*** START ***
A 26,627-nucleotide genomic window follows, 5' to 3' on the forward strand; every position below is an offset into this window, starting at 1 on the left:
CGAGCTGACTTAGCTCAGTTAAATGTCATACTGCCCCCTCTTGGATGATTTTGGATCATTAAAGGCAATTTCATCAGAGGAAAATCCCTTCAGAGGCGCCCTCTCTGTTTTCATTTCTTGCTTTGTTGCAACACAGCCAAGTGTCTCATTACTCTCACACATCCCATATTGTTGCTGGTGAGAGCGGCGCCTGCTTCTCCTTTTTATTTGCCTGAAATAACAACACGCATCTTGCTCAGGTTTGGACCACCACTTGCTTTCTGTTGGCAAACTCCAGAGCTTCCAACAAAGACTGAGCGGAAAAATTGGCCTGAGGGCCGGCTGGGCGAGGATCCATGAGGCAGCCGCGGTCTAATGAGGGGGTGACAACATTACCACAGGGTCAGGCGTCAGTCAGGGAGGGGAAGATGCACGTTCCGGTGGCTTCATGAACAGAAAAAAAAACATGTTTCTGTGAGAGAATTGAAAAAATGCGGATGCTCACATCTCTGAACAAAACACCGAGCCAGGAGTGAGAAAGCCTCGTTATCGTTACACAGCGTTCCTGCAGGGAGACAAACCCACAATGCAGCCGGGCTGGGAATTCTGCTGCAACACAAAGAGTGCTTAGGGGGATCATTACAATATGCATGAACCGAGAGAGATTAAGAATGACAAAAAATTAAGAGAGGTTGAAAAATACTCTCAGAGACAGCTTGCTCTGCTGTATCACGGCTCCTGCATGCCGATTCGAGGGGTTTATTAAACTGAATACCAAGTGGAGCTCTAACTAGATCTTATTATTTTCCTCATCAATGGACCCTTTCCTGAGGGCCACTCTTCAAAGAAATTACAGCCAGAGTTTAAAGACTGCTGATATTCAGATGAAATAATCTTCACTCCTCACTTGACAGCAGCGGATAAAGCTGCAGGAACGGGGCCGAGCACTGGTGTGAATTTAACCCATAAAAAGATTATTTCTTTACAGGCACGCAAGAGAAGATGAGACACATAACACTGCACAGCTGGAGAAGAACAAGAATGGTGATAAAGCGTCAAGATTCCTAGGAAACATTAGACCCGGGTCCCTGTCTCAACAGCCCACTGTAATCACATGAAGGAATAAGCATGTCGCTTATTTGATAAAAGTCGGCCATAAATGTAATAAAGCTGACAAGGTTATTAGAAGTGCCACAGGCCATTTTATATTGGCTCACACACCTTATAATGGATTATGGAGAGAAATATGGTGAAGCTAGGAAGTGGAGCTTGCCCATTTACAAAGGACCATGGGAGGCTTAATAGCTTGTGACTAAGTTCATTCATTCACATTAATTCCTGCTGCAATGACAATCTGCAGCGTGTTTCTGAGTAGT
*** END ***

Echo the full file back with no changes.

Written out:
A 26,627-nucleotide genomic window follows, 5' to 3' on the forward strand; every position below is an offset into this window, starting at 1 on the left:
CGAGCTGACTTAGCTCAGTTAAATGTCATACTGCCCCCTCTTGGATGATTTTGGATCATTAAAGGCAATTTCATCAGAGGAAAATCCCTTCAGAGGCGCCCTCTCTGTTTTCATTTCTTGCTTTGTTGCAACACAGCCAAGTGTCTCATTACTCTCACACATCCCATATTGTTGCTGGTGAGAGCGGCGCCTGCTTCTCCTTTTTATTTGCCTGAAATAACAACACGCATCTTGCTCAGGTTTGGACCACCACTTGCTTTCTGTTGGCAAACTCCAGAGCTTCCAACAAAGACTGAGCGGAAAAATTGGCCTGAGGGCCGGCTGGGCGAGGATCCATGAGGCAGCCGCGGTCTAATGAGGGGGTGACAACATTACCACAGGGTCAGGCGTCAGTCAGGGAGGGGAAGATGCACGTTCCGGTGGCTTCATGAACAGAAAAAAAAACATGTTTCTGTGAGAGAATTGAAAAAATGCGGATGCTCACATCTCTGAACAAAACACCGAGCCAGGAGTGAGAAAGCCTCGTTATCGTTACACAGCGTTCCTGCAGGGAGACAAACCCACAATGCAGCCGGGCTGGGAATTCTGCTGCAACACAAAGAGTGCTTAGGGGGATCATTACAATATGCATGAACCGAGAGAGATTAAGAATGACAAAAAATTAAGAGAGGTTGAAAAATACTCTCAGAGACAGCTTGCTCTGCTGTATCACGGCTCCTGCATGCCGATTCGAGGGGTTTATTAAACTGAATACCAAGTGGAGCTCTAACTAGATCTTATTATTTTCCTCATCAATGGACCCTTTCCTGAGGGCCACTCTTCAAAGAAATTACAGCCAGAGTTTAAAGACTGCTGATATTCAGATGAAATAATCTTCACTCCTCACTTGACAGCAGCGGATAAAGCTGCAGGAACGGGGCCGAGCACTGGTGTGAATTTAACCCATAAAAAGATTATTTCTTTACAGGCACGCAAGAGAAGATGAGACACATAACACTGCACAGCTGGAGAAGAACAAGAATGGTGATAAAGCGTCAAGATTCCTAGGAAACATTAGACCCGGGTCCCTGTCTCAACAGCCCACTGTAATCACATGAAGGAATAAGCATGTCGCTTATTTGATAAAAGTCGGCCATAAATGTAATAAAGCTGACAAGGTTATTAGAAGTGCCACAGGCCATTTTATATTGGCTCACACACCTTATAATGGATTATGGAGAGAAATATGGTGAAGCTAGGAAGTGGAGCTTGCCCATTTACAAAGGACCATGGGAGGCTTAATAGCTTGTGACTAAGTTCATTCATTCACATTAATTCCTGCTGCAATGACAATCTGCAGCGTGTTTCTGAGTAGT